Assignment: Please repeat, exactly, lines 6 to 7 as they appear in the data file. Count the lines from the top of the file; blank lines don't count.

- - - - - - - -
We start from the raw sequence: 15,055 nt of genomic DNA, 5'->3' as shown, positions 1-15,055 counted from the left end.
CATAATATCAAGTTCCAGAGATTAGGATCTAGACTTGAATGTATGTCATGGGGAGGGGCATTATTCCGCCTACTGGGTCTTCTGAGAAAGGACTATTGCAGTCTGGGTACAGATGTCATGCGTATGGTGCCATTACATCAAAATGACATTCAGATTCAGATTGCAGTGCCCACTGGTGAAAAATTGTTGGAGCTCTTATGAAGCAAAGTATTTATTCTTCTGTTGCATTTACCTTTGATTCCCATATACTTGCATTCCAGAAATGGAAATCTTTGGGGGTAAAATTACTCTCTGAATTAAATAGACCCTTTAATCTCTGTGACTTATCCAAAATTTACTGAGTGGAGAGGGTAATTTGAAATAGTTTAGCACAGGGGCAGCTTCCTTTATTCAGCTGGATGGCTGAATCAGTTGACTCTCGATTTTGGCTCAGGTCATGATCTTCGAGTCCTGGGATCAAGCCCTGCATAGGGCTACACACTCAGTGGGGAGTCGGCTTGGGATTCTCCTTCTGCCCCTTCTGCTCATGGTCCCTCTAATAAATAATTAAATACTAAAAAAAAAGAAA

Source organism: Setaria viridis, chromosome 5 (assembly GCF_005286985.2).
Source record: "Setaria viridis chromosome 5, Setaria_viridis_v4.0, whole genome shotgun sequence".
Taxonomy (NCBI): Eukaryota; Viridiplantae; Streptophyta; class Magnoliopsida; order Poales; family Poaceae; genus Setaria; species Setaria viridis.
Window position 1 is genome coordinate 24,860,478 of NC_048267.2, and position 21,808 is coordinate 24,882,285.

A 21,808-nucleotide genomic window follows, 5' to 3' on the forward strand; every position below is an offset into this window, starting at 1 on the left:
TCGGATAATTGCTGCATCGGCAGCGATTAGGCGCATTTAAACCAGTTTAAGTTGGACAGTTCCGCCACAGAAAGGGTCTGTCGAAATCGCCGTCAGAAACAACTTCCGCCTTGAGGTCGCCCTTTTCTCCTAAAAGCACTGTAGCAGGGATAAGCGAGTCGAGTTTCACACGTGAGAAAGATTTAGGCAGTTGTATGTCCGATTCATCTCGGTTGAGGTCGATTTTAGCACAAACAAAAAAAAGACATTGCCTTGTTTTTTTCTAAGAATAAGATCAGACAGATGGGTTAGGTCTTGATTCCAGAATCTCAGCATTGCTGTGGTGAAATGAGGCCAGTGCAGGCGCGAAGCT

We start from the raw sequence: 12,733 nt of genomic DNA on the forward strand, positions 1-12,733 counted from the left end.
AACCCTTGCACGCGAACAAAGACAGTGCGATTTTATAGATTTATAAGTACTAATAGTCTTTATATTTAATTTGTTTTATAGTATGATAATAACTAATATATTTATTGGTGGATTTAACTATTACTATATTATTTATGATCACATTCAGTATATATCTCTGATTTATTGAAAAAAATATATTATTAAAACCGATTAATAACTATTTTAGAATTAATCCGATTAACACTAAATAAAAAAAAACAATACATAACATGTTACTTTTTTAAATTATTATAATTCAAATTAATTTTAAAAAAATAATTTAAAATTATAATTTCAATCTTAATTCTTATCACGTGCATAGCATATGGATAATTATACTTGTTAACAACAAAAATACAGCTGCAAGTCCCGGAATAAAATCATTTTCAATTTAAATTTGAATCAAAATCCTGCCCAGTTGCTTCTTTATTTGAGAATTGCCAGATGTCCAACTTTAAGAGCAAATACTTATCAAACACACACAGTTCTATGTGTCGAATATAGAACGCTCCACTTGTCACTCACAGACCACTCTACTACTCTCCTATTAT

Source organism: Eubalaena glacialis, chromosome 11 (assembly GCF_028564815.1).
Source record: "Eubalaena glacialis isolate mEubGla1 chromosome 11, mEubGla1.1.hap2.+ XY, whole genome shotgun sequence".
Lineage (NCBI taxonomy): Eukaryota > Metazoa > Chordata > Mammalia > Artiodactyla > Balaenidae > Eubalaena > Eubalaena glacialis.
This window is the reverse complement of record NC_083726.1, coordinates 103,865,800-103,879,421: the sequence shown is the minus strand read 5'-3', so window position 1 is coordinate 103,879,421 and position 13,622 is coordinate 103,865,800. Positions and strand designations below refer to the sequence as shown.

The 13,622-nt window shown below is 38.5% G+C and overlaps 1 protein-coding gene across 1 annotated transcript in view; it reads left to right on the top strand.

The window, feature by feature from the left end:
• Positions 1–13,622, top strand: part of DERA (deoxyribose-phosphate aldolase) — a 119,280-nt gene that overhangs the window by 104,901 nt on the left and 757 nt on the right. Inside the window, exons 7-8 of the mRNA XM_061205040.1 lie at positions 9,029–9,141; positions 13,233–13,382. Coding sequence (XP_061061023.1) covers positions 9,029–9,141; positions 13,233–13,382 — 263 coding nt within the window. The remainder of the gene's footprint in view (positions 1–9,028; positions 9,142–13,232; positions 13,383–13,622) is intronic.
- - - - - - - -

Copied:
Window position 1 is genome coordinate 24,860,478 of NC_048267.2, and position 21,808 is coordinate 24,882,285.

A 21,808-nucleotide genomic window follows, 5' to 3' on the forward strand; every position below is an offset into this window, starting at 1 on the left: